Central to all of these ideas is the idea of making progress in small steps. Small units of work are simpler to understand have fewer places for mistakes to hide are more easily tested and they’re easier to step back from if we make a mistake and they’re lower risk. If we make progress in small steps. We have more opportunities to learn one of the reasons that organizations don’t work in. Small steps is because there’s a kind of overhead associated with making change in software.

If your release process depends on manual testing for example before you are comfortable with releasing changing to production. Then it’s slow expensive not very repeatable and rather risky. But also the cost is a fixed overhead.

Let’s imagine that it takes a week to do manual testing for your system before it’s ready. For release. It takes you a r week to do the release. Then it would be ridiculous to imagine releasing every hour or every day. So instead you’re going to do enough work to justify the overhead of the release process a few weeks. Maybe let’s say three so we do three weeks development followed by one week of testing and releasing and so release we’re releasing changes roughly once per month. Each month. We release about three weeks worth of work if I as a developer introduce a change that causes a problem in week one and if I’m relying on testing to find it best case is that I don’t find out for another three weeks.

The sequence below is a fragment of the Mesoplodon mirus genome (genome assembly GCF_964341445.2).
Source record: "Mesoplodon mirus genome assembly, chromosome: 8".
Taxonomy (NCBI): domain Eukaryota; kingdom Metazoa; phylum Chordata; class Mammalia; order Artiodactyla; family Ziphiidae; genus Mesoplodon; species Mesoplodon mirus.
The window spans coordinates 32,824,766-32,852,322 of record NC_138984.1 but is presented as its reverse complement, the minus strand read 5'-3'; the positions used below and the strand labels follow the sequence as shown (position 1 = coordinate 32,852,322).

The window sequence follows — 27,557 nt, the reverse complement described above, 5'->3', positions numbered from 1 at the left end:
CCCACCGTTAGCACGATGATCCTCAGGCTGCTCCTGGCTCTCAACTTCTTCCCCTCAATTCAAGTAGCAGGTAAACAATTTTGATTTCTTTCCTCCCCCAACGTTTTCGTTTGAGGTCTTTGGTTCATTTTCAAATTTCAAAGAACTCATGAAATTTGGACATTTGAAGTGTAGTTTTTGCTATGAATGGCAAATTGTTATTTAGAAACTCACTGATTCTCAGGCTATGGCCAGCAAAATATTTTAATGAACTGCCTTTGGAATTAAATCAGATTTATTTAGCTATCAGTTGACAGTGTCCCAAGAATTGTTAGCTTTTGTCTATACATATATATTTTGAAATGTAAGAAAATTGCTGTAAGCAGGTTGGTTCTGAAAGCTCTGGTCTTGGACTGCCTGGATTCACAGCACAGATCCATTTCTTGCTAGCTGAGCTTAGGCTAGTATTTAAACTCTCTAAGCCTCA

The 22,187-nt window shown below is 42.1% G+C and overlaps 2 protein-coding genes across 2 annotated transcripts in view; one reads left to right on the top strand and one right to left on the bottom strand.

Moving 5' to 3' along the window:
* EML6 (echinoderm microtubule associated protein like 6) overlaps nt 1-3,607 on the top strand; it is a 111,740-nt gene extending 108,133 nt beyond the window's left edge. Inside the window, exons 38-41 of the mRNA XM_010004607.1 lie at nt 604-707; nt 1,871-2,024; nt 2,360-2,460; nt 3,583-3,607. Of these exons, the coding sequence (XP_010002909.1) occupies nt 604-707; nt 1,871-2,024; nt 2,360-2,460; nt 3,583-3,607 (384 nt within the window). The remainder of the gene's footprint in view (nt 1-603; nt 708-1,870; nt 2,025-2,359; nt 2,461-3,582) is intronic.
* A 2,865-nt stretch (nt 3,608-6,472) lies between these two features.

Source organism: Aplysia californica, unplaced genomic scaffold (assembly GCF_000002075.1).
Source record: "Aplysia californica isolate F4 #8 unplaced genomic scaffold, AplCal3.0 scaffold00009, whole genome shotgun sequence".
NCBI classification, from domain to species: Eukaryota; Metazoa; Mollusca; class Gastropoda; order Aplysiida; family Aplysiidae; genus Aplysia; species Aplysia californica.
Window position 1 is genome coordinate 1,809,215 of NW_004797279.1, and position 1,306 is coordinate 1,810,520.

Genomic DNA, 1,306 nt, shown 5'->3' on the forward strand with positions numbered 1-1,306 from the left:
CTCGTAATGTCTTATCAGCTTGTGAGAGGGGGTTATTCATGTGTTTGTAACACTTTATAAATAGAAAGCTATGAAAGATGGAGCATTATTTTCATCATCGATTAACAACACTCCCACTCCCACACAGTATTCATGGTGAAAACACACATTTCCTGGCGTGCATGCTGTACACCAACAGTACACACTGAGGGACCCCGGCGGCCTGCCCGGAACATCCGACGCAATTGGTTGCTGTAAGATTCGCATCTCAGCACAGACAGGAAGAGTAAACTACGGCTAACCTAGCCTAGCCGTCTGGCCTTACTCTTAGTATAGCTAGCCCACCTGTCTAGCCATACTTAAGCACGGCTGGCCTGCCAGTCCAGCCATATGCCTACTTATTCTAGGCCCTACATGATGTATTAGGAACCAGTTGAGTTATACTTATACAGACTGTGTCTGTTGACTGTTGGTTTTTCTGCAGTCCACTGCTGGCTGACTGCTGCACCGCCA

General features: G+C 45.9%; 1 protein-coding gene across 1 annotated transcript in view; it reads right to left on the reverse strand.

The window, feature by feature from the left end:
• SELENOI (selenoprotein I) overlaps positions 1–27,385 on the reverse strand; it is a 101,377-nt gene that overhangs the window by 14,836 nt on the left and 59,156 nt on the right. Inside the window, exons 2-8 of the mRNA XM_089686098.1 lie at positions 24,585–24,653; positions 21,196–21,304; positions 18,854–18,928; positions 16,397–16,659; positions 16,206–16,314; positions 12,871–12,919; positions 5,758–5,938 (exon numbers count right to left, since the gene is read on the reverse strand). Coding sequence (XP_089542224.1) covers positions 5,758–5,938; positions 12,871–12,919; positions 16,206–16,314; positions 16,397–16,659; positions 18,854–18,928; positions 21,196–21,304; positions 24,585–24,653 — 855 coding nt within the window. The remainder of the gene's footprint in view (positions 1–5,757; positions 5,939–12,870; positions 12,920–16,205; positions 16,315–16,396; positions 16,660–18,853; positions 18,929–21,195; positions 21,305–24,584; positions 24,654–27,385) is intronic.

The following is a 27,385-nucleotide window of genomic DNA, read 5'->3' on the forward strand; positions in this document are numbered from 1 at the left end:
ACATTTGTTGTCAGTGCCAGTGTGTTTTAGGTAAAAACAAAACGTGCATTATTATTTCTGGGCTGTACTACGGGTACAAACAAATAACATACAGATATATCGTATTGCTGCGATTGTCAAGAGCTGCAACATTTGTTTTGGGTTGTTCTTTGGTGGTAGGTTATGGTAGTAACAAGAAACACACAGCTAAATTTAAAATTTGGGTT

The person doing the testing will need to record the bug they’ll need to try and describe it in a way that makes sense to the development team with enough detail so that the developers can reproduce it. So when the bug report comes into the dev development team.